The Office of Special Plans was
realized over a period of three months of construction on Bowen
Island, BC. Materials range from old construction lumber, concrete
form wood, building demolition waste and other found materials.
The installation consists of a number of distinct architectural
elements built upon each other and centered around an elevated
The installation takes its name from a shadow
intelligence gathering organization established by the Bush regime
in the USA. This organization existed for a short period of time,
less than a year, in which time it did an end-run around the
CIA and cherry-picked information to justify the attack on Iraq
in 2003. The ridiculousness of the name ?Office of Special Plans?
became a central organizing theme to the entire installation,
combining a child-like character with a serious investigation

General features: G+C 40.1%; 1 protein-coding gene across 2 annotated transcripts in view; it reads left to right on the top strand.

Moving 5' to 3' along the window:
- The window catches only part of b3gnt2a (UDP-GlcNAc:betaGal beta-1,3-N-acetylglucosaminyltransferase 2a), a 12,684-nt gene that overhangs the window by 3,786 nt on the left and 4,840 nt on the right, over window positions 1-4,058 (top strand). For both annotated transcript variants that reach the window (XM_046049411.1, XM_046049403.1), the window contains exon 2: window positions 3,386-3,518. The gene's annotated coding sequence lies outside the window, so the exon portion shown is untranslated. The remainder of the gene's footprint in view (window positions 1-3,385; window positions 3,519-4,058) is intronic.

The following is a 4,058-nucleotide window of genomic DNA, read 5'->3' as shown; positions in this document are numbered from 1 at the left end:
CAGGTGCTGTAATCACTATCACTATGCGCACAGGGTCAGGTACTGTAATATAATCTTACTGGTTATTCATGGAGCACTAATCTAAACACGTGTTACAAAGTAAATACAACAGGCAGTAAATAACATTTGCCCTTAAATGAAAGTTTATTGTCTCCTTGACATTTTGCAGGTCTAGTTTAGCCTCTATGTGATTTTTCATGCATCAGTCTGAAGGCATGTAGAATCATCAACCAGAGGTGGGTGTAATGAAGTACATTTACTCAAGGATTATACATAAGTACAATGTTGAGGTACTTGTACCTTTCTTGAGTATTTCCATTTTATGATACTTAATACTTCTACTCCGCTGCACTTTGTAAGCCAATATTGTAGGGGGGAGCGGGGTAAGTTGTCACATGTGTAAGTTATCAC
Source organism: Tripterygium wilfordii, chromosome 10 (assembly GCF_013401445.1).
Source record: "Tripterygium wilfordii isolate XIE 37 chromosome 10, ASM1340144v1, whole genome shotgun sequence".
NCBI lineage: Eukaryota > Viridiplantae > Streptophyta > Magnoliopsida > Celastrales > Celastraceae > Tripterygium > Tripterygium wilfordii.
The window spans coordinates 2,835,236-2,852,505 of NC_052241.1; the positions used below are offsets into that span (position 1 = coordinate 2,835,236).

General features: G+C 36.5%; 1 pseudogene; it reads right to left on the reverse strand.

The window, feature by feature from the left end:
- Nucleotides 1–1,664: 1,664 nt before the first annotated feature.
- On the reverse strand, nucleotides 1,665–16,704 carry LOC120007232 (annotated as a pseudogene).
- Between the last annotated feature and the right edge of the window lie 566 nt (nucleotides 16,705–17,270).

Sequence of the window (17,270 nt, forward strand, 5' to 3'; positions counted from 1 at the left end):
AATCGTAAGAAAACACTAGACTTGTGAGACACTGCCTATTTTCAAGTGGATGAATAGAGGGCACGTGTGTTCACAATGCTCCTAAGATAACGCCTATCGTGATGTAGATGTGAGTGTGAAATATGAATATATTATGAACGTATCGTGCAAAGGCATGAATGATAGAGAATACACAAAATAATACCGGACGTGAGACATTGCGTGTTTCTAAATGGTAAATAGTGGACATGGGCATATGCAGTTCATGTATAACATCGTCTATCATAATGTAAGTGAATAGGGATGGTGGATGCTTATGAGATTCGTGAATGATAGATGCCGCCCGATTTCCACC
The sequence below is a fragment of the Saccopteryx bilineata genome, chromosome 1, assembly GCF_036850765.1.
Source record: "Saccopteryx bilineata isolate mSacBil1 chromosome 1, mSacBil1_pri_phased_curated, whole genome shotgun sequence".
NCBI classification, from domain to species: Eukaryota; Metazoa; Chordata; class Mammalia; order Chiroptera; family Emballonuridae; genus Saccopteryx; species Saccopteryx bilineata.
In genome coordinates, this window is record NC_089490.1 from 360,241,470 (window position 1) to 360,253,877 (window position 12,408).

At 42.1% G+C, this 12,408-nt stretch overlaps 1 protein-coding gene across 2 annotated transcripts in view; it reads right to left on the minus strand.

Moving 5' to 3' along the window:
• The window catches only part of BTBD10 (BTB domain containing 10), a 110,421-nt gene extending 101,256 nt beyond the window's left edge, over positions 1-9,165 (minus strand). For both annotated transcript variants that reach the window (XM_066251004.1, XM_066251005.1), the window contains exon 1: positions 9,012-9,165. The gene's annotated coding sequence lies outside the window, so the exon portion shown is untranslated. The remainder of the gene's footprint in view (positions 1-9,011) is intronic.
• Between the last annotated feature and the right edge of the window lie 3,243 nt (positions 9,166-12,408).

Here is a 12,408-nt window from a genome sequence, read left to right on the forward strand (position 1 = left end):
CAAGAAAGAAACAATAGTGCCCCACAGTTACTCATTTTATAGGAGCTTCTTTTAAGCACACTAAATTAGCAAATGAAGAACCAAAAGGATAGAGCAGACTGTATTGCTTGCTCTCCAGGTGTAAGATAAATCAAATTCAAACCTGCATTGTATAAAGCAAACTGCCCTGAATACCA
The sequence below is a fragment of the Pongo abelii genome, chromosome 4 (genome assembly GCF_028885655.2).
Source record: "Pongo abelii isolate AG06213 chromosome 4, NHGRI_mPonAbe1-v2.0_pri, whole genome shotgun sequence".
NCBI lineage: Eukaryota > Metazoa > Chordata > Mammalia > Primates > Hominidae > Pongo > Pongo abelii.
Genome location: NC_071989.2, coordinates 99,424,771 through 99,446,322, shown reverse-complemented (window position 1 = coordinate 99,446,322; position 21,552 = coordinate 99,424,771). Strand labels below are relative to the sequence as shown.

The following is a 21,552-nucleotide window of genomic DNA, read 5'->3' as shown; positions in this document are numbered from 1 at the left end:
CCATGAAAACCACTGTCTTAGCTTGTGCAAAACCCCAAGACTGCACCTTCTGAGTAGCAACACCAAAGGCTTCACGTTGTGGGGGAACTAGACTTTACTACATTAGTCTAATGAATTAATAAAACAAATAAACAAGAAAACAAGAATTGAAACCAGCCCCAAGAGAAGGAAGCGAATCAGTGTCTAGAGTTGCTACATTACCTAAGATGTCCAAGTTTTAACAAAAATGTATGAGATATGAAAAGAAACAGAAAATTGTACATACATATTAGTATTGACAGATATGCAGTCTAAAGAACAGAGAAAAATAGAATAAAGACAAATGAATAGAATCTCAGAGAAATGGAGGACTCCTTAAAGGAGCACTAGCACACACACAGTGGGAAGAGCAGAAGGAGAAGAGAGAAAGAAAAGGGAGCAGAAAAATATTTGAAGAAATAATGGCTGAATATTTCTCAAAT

of power relations implicit in constructed spaces.
The installation had three entry points, one through a door
watched over by a vacated guard kiosk (above), a second opening
onto the operating theatre (below) and a third from the floor
above where visitors could access an elevated viewing platform
that provided a lookout over the entire installation (following).
The Installation also included a small shack raised to a platform
four meters off the gallery floor. This shack was known as the
Depression Shack (more for the fact that it could be constructed
on a shoestring budget and less because it was depressing in
its nature). This small structure had been our site office during
the construction phase of the Office of Special Plans and
was included in the installation as a kind of refuge site, a
place where visitors could enter and close themselves in.
The amphitheater provided the main architectural element of
the installation and became a place where people would sit and
watch others coming through the exhibition(the design of the
space funneled visitors through the underbelly of the structure
and through a kind of walkway that exposed them to the spectatorship
of the others sitting on the bleachers). Under these seats there
were hidden on one side a number of working cubicles, and on
the other a kind of living area with a table and chairs and four